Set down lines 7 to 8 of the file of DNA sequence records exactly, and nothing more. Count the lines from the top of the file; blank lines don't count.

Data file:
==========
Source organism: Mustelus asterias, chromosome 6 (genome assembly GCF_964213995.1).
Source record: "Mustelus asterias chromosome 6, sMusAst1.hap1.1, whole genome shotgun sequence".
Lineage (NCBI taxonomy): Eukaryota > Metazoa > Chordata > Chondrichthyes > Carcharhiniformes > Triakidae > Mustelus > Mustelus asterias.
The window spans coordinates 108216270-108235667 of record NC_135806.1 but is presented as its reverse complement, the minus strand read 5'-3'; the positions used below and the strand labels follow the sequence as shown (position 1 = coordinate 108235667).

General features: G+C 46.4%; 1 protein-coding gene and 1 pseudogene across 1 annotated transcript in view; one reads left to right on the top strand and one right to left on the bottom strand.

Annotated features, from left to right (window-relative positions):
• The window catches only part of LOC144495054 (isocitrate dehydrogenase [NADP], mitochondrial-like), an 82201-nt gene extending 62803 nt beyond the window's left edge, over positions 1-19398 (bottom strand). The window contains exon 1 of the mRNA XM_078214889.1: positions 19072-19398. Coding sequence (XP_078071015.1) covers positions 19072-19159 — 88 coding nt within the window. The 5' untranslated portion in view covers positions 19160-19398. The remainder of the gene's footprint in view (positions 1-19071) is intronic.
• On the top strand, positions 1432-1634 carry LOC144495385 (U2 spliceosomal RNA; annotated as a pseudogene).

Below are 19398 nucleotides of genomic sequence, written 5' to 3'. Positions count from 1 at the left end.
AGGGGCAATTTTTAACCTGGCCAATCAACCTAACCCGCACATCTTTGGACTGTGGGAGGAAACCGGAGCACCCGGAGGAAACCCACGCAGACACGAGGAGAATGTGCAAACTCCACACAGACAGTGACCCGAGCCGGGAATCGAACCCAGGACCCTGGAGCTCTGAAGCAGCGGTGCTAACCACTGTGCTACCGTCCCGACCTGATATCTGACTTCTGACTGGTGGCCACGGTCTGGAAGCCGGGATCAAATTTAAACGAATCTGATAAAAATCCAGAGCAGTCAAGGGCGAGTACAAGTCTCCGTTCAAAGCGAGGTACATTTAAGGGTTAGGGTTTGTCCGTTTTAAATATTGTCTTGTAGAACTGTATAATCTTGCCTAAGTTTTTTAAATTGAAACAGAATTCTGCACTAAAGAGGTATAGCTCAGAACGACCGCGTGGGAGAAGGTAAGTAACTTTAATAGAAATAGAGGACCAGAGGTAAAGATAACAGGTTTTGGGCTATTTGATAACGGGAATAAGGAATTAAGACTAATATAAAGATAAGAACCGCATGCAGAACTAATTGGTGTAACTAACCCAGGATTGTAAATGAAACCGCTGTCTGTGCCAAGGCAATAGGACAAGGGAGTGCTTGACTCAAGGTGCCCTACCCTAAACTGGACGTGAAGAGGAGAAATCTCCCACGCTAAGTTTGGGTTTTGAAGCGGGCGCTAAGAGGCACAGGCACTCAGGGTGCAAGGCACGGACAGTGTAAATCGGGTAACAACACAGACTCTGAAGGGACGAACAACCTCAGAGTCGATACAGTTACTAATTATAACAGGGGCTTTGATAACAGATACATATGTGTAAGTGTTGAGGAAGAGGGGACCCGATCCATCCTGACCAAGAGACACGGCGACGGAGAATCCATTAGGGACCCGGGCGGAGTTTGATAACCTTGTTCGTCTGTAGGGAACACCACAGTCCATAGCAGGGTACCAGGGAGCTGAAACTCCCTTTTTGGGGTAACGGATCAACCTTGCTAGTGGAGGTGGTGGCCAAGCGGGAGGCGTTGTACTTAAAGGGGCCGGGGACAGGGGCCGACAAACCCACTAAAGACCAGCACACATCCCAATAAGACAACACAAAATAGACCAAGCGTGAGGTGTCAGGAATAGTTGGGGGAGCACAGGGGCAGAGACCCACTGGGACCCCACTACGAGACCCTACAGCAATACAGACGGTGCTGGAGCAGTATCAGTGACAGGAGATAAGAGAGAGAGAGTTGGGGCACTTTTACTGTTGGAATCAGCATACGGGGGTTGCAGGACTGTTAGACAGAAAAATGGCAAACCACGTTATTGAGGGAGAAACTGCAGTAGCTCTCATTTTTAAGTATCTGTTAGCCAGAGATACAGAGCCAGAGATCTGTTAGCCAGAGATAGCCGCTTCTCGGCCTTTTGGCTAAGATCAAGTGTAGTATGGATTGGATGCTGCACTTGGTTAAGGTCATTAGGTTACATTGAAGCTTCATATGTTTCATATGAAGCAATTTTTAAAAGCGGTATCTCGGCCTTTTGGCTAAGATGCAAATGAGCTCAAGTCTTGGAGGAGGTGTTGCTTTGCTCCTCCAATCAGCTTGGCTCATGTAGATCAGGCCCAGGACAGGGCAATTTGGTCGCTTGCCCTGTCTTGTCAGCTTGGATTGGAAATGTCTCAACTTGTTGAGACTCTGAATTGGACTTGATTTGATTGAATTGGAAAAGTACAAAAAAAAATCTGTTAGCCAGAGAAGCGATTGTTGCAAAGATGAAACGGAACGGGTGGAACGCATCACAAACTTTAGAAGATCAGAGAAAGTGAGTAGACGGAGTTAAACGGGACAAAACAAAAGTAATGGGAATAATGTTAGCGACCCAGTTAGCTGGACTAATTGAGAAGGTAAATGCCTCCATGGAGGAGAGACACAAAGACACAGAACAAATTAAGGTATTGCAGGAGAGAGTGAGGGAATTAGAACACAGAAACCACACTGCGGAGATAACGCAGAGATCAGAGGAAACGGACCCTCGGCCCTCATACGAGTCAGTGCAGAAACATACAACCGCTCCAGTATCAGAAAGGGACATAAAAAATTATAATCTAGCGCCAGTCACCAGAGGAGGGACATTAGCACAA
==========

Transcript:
• The window catches only part of LOC144495054 (isocitrate dehydrogenase [NADP], mitochondrial-like), an 82201-nt gene extending 62803 nt beyond the window's left edge, over positions 1-19398 (bottom strand). The window contains exon 1 of the mRNA XM_078214889.1: positions 19072-19398. Coding sequence (XP_078071015.1) covers positions 19072-19159 — 88 coding nt within the window. The 5' untranslated portion in view covers positions 19160-19398. The remainder of the gene's footprint in view (positions 1-19071) is intronic.
• On the top strand, positions 1432-1634 carry LOC144495385 (U2 spliceosomal RNA; annotated as a pseudogene).